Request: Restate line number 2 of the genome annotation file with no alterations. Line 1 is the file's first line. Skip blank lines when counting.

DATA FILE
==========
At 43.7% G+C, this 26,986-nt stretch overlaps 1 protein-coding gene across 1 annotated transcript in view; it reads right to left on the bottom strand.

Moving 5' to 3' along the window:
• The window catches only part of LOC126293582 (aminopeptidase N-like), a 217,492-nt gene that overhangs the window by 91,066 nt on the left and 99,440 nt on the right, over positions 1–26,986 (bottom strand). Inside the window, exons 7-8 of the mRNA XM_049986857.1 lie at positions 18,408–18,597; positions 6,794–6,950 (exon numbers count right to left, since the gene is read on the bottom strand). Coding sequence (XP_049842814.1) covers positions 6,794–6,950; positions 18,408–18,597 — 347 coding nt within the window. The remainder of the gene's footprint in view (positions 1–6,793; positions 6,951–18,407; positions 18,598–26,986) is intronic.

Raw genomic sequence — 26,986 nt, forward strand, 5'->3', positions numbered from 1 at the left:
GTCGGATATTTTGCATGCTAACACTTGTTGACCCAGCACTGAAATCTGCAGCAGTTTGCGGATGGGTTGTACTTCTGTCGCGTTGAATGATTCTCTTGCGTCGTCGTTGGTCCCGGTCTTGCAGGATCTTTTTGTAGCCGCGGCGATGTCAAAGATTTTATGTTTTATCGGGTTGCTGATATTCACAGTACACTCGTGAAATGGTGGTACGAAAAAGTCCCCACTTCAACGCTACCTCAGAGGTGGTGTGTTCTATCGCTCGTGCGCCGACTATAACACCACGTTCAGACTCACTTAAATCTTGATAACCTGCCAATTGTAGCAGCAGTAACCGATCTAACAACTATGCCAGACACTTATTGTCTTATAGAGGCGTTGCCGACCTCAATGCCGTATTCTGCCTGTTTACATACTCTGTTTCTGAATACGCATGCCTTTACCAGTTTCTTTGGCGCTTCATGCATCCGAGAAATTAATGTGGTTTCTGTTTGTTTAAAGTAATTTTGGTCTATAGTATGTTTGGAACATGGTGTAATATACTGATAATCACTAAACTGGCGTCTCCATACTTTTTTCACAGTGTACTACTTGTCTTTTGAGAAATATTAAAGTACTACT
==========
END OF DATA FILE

Moving 5' to 3' along the window: